The Oregon Trail Generation or I’m no Xennial

A lot of Facebook posts have been going around about a new article that has named the micro-generation from 1977–1983. This micro-generation has a few interesting things that make it distinct from the generations that are on both sides of it -Gen X-ers and Millennials. Each of these two generations has their identified properties according to the time in which they were born, many of which have been discussed ad-nauseum. But my generation, my micro-generation falls in the gap.

We are the middle children riding the hump in the backseat of the our parents’ sedan, understand each generation on either side of us, but knowing we are not part of neither of them.

We are the generation that still know our parent’s landline phone numbers by heart, that got a cell phone after we started driving, but it was strictly for emergencies only, that now have cell phones and wearable tech that are integral in our everyday lives.

We first experienced computers through school on green two tone Apple2s. Though in high school and college we typed every paper we turned in. Now we have a hard time going on vacation without our labtop.

Our siblings, older cousins, and the cool neighborhood friends had an Atari or full sized arcade video game at their house that they let us play with once in a while, but our first video games were played on the classic Nintendo. Some kids, like me, never progressed to the next level of gaming where Mario needed to do more than simply move to the right across the screen. But others are the best gamers and game developers in the world.

We are a sub-set unto ourselves.

Within these six short years in which we were born, our formative years were within the middle of a major transformation in society.

In the article, this distinct micro-generation was named the Xennials. But I simply can’t get behind a label that is just a combo of the names of the generations around us. If we are distinct enough to warrant a name, it shouldn’t be a mashup of our sibling generations. Maybe this is just the feelings of a middle child wanting their own stuff, but we demand to claim our our title.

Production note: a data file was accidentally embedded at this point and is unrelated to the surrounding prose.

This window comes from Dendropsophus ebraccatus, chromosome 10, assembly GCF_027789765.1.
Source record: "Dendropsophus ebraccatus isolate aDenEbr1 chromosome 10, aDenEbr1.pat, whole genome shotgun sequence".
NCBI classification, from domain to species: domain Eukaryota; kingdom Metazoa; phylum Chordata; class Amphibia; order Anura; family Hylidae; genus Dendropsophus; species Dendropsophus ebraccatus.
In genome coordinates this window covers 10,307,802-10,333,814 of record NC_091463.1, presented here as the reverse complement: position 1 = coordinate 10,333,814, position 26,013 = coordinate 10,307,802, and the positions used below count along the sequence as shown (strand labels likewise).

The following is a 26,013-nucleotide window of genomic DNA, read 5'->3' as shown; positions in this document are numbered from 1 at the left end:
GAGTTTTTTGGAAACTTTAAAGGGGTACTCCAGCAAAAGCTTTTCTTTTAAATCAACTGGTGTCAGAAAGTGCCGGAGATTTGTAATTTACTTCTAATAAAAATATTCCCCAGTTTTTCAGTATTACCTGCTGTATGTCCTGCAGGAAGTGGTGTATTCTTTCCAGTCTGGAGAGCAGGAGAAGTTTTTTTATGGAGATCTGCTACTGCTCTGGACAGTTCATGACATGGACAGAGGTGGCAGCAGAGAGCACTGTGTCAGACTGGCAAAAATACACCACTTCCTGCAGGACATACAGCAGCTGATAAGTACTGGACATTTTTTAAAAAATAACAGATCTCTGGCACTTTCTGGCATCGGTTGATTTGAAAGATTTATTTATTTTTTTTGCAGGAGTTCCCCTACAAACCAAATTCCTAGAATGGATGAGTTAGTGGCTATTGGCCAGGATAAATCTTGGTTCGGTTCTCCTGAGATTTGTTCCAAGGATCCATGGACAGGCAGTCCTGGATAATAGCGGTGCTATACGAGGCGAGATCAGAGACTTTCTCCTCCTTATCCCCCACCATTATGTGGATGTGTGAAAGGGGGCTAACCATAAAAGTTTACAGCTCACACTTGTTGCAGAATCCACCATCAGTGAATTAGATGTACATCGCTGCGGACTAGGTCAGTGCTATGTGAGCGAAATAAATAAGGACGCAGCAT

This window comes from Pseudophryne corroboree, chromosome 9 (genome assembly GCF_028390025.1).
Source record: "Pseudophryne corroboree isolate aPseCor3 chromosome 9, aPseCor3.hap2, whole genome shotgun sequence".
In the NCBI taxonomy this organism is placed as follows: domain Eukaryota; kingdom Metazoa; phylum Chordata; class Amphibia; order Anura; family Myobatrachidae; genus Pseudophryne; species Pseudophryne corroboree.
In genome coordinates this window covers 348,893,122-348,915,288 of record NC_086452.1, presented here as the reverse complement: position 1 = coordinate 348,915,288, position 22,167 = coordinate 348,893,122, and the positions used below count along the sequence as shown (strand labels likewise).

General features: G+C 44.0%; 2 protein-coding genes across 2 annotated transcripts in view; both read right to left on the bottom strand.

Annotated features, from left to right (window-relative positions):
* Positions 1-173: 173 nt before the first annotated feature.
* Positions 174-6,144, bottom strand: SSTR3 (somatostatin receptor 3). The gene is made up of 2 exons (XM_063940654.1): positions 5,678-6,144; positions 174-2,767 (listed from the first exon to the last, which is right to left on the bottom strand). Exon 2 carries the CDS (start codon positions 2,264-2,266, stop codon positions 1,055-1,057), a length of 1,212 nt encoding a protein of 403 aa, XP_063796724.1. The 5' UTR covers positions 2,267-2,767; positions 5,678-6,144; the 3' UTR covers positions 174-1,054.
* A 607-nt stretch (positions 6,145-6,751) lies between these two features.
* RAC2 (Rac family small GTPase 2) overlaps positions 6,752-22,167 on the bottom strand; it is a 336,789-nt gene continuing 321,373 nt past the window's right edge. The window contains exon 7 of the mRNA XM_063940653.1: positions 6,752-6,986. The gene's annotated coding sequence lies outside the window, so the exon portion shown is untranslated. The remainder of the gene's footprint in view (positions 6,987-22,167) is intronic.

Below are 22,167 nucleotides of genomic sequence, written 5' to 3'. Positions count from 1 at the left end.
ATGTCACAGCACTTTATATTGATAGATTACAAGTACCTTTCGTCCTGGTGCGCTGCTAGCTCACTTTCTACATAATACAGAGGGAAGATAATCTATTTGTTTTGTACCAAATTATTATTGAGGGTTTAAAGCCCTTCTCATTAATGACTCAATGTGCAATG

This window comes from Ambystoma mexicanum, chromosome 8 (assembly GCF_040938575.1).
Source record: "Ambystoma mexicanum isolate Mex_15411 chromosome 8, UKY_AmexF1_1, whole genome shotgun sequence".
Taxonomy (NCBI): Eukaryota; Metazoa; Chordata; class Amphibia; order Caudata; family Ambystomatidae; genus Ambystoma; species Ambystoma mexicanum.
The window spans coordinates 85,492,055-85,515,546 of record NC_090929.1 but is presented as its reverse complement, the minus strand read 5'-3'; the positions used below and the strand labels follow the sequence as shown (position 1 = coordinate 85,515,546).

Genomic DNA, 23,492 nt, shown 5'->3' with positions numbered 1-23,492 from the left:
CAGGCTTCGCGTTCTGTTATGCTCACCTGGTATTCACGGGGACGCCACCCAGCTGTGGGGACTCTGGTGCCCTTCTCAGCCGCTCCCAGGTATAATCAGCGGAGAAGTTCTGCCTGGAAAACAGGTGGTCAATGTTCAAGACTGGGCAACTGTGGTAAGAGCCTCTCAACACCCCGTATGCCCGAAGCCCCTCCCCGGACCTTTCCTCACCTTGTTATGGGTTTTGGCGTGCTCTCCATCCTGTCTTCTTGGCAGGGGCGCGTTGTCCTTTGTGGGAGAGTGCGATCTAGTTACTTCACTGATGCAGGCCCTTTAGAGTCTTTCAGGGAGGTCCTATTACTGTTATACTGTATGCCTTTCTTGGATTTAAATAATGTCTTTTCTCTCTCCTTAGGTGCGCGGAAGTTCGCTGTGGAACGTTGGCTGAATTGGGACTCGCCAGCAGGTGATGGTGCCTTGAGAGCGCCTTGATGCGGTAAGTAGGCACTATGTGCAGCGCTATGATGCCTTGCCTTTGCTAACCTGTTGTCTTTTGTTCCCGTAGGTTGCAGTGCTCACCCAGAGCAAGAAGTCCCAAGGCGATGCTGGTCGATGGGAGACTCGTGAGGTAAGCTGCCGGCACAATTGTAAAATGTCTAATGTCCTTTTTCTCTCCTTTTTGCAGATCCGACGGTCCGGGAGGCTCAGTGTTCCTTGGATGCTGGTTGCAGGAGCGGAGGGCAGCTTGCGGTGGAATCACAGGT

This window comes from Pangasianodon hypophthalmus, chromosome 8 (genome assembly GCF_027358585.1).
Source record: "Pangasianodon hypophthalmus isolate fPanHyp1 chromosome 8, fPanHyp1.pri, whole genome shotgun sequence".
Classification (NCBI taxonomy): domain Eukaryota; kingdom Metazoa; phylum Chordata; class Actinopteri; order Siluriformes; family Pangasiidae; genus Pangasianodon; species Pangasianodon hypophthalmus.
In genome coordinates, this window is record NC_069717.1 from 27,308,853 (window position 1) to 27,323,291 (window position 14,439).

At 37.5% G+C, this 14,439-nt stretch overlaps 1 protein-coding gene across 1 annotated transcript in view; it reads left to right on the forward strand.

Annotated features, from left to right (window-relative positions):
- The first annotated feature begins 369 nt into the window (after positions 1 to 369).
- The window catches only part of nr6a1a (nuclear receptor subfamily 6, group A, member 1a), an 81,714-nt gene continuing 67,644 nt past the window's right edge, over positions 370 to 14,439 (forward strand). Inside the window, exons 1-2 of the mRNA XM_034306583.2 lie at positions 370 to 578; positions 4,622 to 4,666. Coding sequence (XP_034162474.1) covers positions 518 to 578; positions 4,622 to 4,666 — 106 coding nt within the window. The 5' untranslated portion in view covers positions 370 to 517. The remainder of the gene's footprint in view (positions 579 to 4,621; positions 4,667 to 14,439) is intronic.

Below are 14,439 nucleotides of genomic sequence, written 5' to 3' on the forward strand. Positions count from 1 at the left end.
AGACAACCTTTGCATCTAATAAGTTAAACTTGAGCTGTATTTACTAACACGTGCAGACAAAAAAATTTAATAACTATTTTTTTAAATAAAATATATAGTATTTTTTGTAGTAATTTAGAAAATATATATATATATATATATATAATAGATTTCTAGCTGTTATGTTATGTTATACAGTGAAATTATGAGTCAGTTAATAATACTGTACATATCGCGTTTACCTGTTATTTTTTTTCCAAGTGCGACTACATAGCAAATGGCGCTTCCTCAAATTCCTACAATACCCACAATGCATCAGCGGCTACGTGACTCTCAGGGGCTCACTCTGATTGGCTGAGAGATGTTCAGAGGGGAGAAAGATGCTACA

So here is my proposal –

”The Oregon Trail Generation”

Now hear me out. It is pop culture phenomonom that everyone in this micro-generation can claim to in a way that is entirely our own.

The one and only Oregon Trail Computer Game

Playing Oregon Trail was the reward for our generation. At school it was what egged us to speed through typing requirements and math programs. If we finished before the end of class, we could go and get that big floppy disc that held the treat that was Oregon Trail. We named our characters funny things when the teacher wasn’t looking and were sad when the character with our own name died of dysentery. But really through all of this we learn of the new world that was quickly forming around us. Through a game we saw a bright new world that could live within a computer and we saw how we could shape the outcome according to how we directed it.

In their book The Fourth Transformation, Shel Israel and Robert Scoble wrote of “the Minecraft Generation” for the current micro-generation of kids in elementary and junior high school that are growing up during the establishment of ubiquitous internet and burgeoning augmented reality.

Minecraft world

And it makes total sense. These kids are learning to build not just direct their own worlds through this game. It is truly an embodiment of the transformation that is going on in the world right now.

In this same way our micro-generation can be pinpointed to a specific element of our culture that is part of our DNA.

So call us what you will. But for myself, I claim “The Oregon Trial” Generation.

This blog post can also be found on Medium.


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